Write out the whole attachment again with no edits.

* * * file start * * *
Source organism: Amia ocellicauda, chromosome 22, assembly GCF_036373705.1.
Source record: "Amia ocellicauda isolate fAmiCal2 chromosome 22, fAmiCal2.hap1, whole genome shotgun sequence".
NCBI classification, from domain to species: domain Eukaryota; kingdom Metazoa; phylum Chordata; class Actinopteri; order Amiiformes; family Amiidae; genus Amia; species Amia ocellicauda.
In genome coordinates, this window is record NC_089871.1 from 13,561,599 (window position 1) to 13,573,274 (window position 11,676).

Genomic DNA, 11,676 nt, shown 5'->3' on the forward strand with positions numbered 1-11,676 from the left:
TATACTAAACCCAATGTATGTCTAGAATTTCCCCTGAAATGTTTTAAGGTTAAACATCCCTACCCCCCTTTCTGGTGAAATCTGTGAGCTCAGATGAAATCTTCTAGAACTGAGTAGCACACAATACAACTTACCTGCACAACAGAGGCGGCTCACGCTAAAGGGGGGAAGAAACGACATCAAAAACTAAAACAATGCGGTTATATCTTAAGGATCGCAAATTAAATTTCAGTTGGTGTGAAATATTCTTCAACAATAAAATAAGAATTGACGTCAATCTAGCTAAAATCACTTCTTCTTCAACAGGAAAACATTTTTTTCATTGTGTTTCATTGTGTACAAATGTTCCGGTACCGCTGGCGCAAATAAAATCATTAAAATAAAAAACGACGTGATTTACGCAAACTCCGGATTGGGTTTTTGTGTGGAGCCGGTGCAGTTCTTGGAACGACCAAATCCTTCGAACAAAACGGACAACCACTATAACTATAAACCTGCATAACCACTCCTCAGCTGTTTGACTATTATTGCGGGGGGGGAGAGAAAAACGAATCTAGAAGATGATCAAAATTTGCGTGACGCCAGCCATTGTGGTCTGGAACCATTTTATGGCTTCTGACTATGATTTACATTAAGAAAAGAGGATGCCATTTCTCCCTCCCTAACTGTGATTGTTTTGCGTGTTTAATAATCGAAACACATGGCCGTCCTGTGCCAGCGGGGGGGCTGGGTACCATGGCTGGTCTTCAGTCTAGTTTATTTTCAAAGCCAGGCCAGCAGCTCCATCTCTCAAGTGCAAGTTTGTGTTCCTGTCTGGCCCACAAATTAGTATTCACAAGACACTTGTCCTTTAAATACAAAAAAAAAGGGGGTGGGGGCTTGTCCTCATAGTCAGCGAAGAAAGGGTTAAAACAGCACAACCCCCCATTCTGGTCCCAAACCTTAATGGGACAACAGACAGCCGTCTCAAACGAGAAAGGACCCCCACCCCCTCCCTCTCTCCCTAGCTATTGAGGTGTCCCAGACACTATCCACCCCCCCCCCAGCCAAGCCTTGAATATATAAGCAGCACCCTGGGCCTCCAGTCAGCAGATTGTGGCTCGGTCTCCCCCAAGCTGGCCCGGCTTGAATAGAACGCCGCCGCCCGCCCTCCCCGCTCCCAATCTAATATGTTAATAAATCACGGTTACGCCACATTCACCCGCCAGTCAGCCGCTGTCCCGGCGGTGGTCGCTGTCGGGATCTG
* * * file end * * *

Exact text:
Source organism: Amia ocellicauda, chromosome 22, assembly GCF_036373705.1.
Source record: "Amia ocellicauda isolate fAmiCal2 chromosome 22, fAmiCal2.hap1, whole genome shotgun sequence".
NCBI classification, from domain to species: domain Eukaryota; kingdom Metazoa; phylum Chordata; class Actinopteri; order Amiiformes; family Amiidae; genus Amia; species Amia ocellicauda.
In genome coordinates, this window is record NC_089871.1 from 13,561,599 (window position 1) to 13,573,274 (window position 11,676).

Genomic DNA, 11,676 nt, shown 5'->3' on the forward strand with positions numbered 1-11,676 from the left:
TATACTAAACCCAATGTATGTCTAGAATTTCCCCTGAAATGTTTTAAGGTTAAACATCCCTACCCCCCTTTCTGGTGAAATCTGTGAGCTCAGATGAAATCTTCTAGAACTGAGTAGCACACAATACAACTTACCTGCACAACAGAGGCGGCTCACGCTAAAGGGGGGAAGAAACGACATCAAAAACTAAAACAATGCGGTTATATCTTAAGGATCGCAAATTAAATTTCAGTTGGTGTGAAATATTCTTCAACAATAAAATAAGAATTGACGTCAATCTAGCTAAAATCACTTCTTCTTCAACAGGAAAACATTTTTTTCATTGTGTTTCATTGTGTACAAATGTTCCGGTACCGCTGGCGCAAATAAAATCATTAAAATAAAAAACGACGTGATTTACGCAAACTCCGGATTGGGTTTTTGTGTGGAGCCGGTGCAGTTCTTGGAACGACCAAATCCTTCGAACAAAACGGACAACCACTATAACTATAAACCTGCATAACCACTCCTCAGCTGTTTGACTATTATTGCGGGGGGGGAGAGAAAAACGAATCTAGAAGATGATCAAAATTTGCGTGACGCCAGCCATTGTGGTCTGGAACCATTTTATGGCTTCTGACTATGATTTACATTAAGAAAAGAGGATGCCATTTCTCCCTCCCTAACTGTGATTGTTTTGCGTGTTTAATAATCGAAACACATGGCCGTCCTGTGCCAGCGGGGGGGCTGGGTACCATGGCTGGTCTTCAGTCTAGTTTATTTTCAAAGCCAGGCCAGCAGCTCCATCTCTCAAGTGCAAGTTTGTGTTCCTGTCTGGCCCACAAATTAGTATTCACAAGACACTTGTCCTTTAAATACAAAAAAAAAGGGGGTGGGGGCTTGTCCTCATAGTCAGCGAAGAAAGGGTTAAAACAGCACAACCCCCCATTCTGGTCCCAAACCTTAATGGGACAACAGACAGCCGTCTCAAACGAGAAAGGACCCCCACCCCCTCCCTCTCTCCCTAGCTATTGAGGTGTCCCAGACACTATCCACCCCCCCCCCAGCCAAGCCTTGAATATATAAGCAGCACCCTGGGCCTCCAGTCAGCAGATTGTGGCTCGGTCTCCCCCAAGCTGGCCCGGCTTGAATAGAACGCCGCCGCCCGCCCTCCCCGCTCCCAATCTAATATGTTAATAAATCACGGTTACGCCACATTCACCCGCCAGTCAGCCGCTGTCCCGGCGGTGGTCGCTGTCGGGATCTG